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FDI in multi-brand retail is Heating up the Cold (Chain Sector)

Cold Chain – Part of the Infrastructure Sector

Ministry of Food Processing Industries announced India to be the second largest producer of fruits and vegetables in the world for the year 2010-11. But in the same year, post harvest losses and wastages were estimated to be in the range of 5.8% and 18%, which was to the tune of INR 44,000 crore per annum. This was the time when cold chain infrastructure was identified as a problem area and in the budget of 2011-12, it was considered to be a part of the infrastructure.

FDI in Cold Chain

The Government of India has permitted 100% FDI in the cold chain sector through the automatic route in the budget of 2011-12. It included other benefits like

  • Project import status at a concessional customs duty of 5% with full exemption from service tax for the initial setting up and expansion of cold storage, cold room (including farm pre-coolers for preservation or storage of agriculture and related sectors produce) and processing units
  • Full exemption from customs duty to refrigeration units required for the manufacture of refrigerated vans or trucks.

Cold Response

It was anticipated that this move would help in solving the cold chain infrastructure problem in India and consequently reduce the prices of perishable items. However, the industry hasn’t experienced the impact, as the FDI flow to this segment has been insignificant till now. This luke warm response is mainly due to the absence of front-end multi brand retailing, which has been shrouded with controversy.

Going Forward

But now that multi brand retail is on the verge of becoming a reality in India, it will create a lot of opportunities for warehousing; especially cold storage facilities. This is because there is a mandate of 50% investment in backend infrastructure which includes cold chain logistics and storage. Looking at the current demand supply gap, there will be huge opportunities for new entrants to penetrate the market. So far, very few international companies like Spire group, GE equipment services, Hiasen have entered the cold chain logistics. The future for cold storage seems bright in India and foreign companies can look at the following strategies while entering the Indian market:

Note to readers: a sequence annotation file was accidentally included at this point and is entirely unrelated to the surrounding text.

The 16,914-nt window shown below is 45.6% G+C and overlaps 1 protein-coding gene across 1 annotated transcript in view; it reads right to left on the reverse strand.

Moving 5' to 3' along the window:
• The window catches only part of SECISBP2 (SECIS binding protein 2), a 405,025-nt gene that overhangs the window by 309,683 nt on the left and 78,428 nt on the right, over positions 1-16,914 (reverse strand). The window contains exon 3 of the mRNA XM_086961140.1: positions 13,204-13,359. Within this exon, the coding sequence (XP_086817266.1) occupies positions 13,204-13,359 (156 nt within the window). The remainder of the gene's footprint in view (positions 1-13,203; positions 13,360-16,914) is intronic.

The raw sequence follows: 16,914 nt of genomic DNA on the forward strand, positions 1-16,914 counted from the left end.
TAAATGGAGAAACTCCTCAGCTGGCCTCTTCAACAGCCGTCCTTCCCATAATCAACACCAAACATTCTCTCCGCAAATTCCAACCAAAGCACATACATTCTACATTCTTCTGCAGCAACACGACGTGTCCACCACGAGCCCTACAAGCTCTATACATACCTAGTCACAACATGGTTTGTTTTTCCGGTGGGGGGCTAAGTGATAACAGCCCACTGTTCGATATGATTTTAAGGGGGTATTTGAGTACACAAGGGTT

Target niche areas: The current competition in rail operations is pretty one sided with Concor having a market share of 94% (in terms of volumes). In road transport, there are many small players in road transport like R.K. Foodland, Refcon Carriers, Indraprastha Cold Chain, Bulaki Deep Freeze, and Glacio Cold Chain, Snowman who are continuously improving their capabilities. International players can look at building their capabilities in the refrigerated road transport sector. In surface storage, majority of the players are concentrating on agricultural produce like fruits and vegetables. There lies a huge opportunity in specialized sectors like pharmaceuticals.

Engage in long term Investment: Cold chain infrastructure needs huge investment with a payback period of more than five years. The foreign players should look at investing in building infrastructure with a long term view in mind.

Use technology for gaining a competitive edge: Technology along with high service standards and process efficiency is what will give the foreign players an edge over the current competition in this industry. There is a huge demand for controlled atmosphere storage facilities for handling different types of fruits and vegetables at variant temperatures.

Partner with local distributors: Foreign players can enter the Indian market by identifying local partners, agents or distributors. For example, Haisen has signed an agreement with the Beta Empire Group and Pace CFS for a possible joint venture to establish cold chain logistics in India. The companies can also partner with other Indian retail giants as a 3PL as they are looking to invest billions in backward integration. This is evident from recent investment announcements by Bharti Group (about INR 2.5 million) and Reliance Industries' retail venture (INR 25,000 crore) in cold chain facilities.

Although the recent move on allowing FDI for cold chain industry has received a cold response, we believe that the industry will grow significantly as multi brand retail is no longer a distant dream.  The foreign companies will vie for a share in this market. Cutting edge technology and right partnership will help the companies create a position for themselves in this market.

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3 comments to FDI in multi-brand retail is Heating up the Cold (Chain Sector)

  • kunal

    hello Ma’am,
    i have a cold storage and pre-cooling units which has a space of 150T..But i lack information n knowledge..plz help me.. can u mail me the list of fruits,veggi,canned food all product that can be store in cold storage even pharma product/raw material which r stored would be every helpful too. along with the prices they should be rented too kept in storage

  • VIPIN GULATI

    Hi Sayli

    It’s an eye opener for existing entrepreneurs, who are neck to neck trying their best to upgrade themselves. All the best to them!! One thing is pricking me again and again. Why not incentivisation for small entrepreneurs/new entrants – who wish to enter Cold Chain?? This will certainly encourage New Entrants also.

    Regards,

    Vipin in the Q ready to play second inning.

  • Atul Kulkarni

    Sayali,
    Well written. You are absolutely bang on the problem that Cold Chain industry is facing. There is a need for attention towards this sector given the fact that the demand is likely to grow and distribution across our almost continent sized country is challenging.
    Congratulations once again.
    Regards,
    Atul
    Ex CEO Chowgule Ports

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